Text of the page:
Tennessee does not, however, have a state book, as the governor, Bill Haslam, just killed a bill that would have given the Bible that designation. His rationale: “this bill trivializes the Bible, which I believe is a sacred text.” He later wrote, “Our founders recognized that when the church and state were combined, it was the church that suffered in the long run.”
     A century ago another Tennesseean, David Lipscomb, came to a similar conclusion during the Civil War:
Finally the years of sectional strife, war, bloodshed, destruction and desolation swept over our land, and the spectacle was presented, of disciples of the Prince of Peace, with murderous weapons seeking the lives of their fellowmen. Brethren for whom Christ died…were found imbruing their hands in the blood of their own brethren in Christ, making their sisters widows and their sisters' children orphans. It took but little thought to see that this course is abhorrent to the principles of the religion of the Savior, who died that even his enemies might live. He had plainly declared that his children could not fight with carnal weapons even for the establishment of his own Kingdom. Much less could they slay and destroy one another in the contentions and strivings of the kingdoms of this world. It took but little thought to see that Christians cannot fight, cannot slay one another or their fellowmen, at the behest of any earthly ruler, or to establish or maintain any human government. But if he cannot fight himself, can he vote to make another fight? 
     
     Haslam, as a political leader who doesn’t want the Bible trivialized, and Lipscomb, as a church leader who doesn’t want Christians to lose their identity for the sake of the state, are singing the same tune.
     It’s nothing new for political leaders to try to use the Bible in their platforms. Co-opt the Bible, and you might gain a lot of voters for whom the Bible has great meaning. Lawmakers in Tennessee explained that they intended their bill to “recognize the Bible's role as a record of family history” and honor “the importance of Bible publishers in Nashville.” But once the Bible gets too tightly tangled in the machinery of civil government, it’s hard to untangle it. It can be (and has been) pointed like a gun at whatever elements of citizenry are deemed to be enemies. It can be (and has been) used to justify horrendous abuses and injustices. When the state becomes too identified with Scripture, it tends to go deaf to the ways in which the Scripture speaks in judgment of its sins.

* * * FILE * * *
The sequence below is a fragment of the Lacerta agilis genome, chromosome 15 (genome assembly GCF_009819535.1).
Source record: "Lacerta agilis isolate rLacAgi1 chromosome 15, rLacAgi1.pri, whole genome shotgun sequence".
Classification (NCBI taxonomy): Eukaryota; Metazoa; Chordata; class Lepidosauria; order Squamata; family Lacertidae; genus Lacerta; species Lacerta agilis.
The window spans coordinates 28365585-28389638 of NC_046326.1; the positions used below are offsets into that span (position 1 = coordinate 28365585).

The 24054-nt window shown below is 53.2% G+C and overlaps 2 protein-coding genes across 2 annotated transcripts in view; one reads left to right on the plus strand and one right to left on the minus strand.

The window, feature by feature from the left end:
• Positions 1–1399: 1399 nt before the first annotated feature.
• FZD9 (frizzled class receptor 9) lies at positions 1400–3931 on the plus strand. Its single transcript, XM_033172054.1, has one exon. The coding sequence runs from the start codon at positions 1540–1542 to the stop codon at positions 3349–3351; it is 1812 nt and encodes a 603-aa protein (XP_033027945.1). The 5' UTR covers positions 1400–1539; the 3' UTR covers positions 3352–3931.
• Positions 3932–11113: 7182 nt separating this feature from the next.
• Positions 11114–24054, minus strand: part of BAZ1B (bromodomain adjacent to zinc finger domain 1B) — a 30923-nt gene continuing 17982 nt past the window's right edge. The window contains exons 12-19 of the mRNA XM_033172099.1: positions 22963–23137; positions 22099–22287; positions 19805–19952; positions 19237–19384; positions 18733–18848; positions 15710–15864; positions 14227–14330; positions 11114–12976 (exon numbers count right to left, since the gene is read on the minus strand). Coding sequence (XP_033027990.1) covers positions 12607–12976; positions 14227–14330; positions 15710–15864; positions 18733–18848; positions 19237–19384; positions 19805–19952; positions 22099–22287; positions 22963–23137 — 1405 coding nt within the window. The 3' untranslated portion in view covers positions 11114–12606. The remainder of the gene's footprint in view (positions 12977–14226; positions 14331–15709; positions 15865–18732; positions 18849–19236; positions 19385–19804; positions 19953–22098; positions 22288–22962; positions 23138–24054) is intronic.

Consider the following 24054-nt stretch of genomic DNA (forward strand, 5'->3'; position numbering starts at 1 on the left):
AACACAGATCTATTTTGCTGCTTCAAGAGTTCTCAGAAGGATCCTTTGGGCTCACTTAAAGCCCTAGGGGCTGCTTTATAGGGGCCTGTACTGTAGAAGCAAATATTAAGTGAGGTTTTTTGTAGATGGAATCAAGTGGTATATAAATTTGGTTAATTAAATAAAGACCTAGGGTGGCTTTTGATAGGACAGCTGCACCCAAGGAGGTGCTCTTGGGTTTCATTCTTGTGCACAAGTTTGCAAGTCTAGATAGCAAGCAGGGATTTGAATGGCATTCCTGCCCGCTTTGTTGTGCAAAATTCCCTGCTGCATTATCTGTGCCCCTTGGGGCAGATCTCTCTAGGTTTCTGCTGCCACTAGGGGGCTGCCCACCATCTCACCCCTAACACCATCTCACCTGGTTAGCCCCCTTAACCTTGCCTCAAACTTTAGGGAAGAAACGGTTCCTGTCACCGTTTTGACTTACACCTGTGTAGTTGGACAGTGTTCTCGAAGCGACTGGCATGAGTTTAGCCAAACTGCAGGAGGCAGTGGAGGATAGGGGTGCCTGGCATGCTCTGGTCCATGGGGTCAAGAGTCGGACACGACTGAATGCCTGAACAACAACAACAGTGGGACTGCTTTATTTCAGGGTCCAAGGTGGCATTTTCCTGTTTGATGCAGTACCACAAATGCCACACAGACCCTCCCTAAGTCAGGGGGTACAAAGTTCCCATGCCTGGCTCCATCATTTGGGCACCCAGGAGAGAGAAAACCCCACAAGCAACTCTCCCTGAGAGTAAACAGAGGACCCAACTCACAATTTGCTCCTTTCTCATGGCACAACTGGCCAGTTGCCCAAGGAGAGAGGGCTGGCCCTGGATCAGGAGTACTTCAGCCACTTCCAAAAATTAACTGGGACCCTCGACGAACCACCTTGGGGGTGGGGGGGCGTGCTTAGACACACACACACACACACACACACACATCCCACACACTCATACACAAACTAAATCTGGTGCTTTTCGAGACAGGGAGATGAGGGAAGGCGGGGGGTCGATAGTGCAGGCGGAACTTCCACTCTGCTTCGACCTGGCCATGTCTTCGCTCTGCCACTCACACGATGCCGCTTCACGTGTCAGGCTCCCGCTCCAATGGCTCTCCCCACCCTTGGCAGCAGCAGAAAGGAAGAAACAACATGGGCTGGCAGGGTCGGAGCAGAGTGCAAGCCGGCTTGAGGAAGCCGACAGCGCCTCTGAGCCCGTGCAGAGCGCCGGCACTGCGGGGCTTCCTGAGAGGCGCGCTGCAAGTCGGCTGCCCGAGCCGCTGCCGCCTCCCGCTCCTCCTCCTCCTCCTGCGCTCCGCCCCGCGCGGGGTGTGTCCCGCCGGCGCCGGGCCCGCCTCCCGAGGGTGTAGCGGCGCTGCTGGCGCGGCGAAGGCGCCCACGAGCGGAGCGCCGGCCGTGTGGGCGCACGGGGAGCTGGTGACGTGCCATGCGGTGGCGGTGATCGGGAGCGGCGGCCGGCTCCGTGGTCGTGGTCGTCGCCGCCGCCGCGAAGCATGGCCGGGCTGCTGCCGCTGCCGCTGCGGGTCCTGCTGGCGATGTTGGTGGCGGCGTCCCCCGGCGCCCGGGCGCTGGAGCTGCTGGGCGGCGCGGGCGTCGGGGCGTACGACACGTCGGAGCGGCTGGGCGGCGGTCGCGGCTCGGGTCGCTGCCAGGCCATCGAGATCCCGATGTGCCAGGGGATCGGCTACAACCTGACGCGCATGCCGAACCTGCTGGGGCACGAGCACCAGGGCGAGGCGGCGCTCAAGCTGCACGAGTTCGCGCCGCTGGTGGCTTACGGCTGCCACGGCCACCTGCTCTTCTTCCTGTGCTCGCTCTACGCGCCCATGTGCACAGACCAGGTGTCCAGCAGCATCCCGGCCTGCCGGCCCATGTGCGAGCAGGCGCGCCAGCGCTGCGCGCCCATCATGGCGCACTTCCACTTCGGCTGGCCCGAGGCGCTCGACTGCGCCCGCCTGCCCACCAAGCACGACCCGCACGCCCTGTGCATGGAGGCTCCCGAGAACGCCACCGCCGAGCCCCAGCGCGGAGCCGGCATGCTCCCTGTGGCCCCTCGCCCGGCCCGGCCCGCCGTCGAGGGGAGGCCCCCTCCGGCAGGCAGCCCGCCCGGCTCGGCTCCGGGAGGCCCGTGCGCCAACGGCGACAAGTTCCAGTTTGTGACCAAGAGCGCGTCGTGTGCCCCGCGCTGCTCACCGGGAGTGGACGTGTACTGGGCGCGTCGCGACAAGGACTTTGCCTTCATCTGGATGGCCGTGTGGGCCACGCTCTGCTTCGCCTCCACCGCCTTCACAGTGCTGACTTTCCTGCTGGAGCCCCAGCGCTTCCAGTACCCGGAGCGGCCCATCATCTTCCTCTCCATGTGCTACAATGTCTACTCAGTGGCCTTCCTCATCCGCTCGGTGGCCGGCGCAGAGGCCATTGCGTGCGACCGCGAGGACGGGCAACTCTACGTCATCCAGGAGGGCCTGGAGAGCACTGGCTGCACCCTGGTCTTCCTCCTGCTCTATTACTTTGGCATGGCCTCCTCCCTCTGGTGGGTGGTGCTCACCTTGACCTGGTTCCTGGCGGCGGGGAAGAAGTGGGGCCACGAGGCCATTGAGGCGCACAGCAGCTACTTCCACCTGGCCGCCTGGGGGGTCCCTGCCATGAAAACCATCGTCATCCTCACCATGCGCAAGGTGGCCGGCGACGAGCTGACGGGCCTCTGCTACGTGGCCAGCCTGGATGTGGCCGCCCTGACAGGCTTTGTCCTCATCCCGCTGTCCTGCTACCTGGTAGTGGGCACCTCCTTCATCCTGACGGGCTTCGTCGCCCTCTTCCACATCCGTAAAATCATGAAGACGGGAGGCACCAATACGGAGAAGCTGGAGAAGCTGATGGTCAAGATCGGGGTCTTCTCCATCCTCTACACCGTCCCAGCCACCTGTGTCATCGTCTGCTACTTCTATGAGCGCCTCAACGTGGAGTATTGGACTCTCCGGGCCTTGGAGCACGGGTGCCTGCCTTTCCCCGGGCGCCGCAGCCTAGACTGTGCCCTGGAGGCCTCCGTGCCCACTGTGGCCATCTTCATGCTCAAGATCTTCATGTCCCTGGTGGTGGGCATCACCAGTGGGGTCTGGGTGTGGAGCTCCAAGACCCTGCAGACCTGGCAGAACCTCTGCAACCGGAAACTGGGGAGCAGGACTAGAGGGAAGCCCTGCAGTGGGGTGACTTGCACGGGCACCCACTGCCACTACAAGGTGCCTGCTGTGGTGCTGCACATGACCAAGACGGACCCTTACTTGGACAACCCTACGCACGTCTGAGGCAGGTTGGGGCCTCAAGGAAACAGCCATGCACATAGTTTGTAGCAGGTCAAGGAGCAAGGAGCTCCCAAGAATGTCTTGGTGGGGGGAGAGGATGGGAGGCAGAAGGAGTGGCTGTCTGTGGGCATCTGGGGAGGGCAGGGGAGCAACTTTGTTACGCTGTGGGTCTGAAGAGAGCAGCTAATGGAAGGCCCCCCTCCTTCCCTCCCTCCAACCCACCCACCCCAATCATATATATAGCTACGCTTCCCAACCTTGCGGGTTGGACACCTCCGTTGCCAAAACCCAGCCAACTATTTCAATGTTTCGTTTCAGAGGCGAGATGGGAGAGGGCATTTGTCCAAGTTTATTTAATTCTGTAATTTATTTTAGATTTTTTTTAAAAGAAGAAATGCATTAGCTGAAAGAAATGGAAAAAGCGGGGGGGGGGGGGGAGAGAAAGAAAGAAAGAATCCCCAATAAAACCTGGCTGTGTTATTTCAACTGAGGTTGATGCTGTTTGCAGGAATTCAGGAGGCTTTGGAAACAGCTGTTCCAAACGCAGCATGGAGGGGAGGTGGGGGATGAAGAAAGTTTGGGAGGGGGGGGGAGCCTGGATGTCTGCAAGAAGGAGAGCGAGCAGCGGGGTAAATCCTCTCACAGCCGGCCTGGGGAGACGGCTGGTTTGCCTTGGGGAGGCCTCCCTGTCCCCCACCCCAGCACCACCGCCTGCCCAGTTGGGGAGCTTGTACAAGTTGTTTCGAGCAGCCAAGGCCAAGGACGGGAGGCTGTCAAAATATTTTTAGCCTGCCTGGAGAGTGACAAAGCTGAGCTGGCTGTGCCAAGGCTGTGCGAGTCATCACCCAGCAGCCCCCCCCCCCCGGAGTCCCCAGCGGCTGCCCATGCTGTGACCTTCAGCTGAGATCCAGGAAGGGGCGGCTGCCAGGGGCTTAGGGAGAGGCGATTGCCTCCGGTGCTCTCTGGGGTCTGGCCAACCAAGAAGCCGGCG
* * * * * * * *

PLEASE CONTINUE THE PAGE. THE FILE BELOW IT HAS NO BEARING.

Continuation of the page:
And when the church becomes too cozy with the state, then the church has become the oppressors.  That’s just history. When we get too comfortable with the trappings of civil power, we forget that we’re supposed to identify with the One who came with love and grace, especially for the poor and marginalized. We give up our identity as citizens of the Kingdom of God in order to hold and exercise civil power in defense of our narrow interests and agendas.
     If you could take a survey of deputies turning fire hoses on demonstrating blacks in the 60’s, or Gestapo rounding up Jews in Nazi Germany, or Calvinists persecuting Anabaptists in Geneva, you’d find they have one thing in common. They would say they were Christians.
    I see these things happening in Tennessee, though, from a distance, for the simple reason that for the last couple of decades I’ve been a citizen of Illinois. I’m interested, to a degree. I have family there, and I visit often, and still feel some sense of connection to the Volunteer State. But that’s not who I am now. 
     And that, I think, is how Christians ought to view the noise and bustle of civil government, whether local, state, national, or international. We have connections to it. It affects the way we live day-to-day. But we should see it from a distance, because that’s not who we are. We’re not, primarily, citizens of our own towns or states or countries. We belong to the kingdom of heaven, and we’re still looking for the day when  Jesus comes and his kingdom comes in power and his will is done, finally and completely, on earth as it is in heaven. That’s the hope we have, and the reason we live.
      Daniel looked forward to the day when God’s rule would topple every civil government on earth. Jesus preached that he was bringing that same kingdom was near. Paul wrote that those who trust in Jesus are citizens of that kingdom, and the hope we wait for isn’t anything that a civil government can provide.
     Maybe believers shouldn't vote, or serve in civil government: maybe they should. But never with the intent of folding up the Kingdom of God into the boundaries and self-concern of a particular country, or political party, or interest group. No human legislature ever adequately represented the will of God. No party platform ever satisfactorily contained the gospel. 

     Remember that in this election season.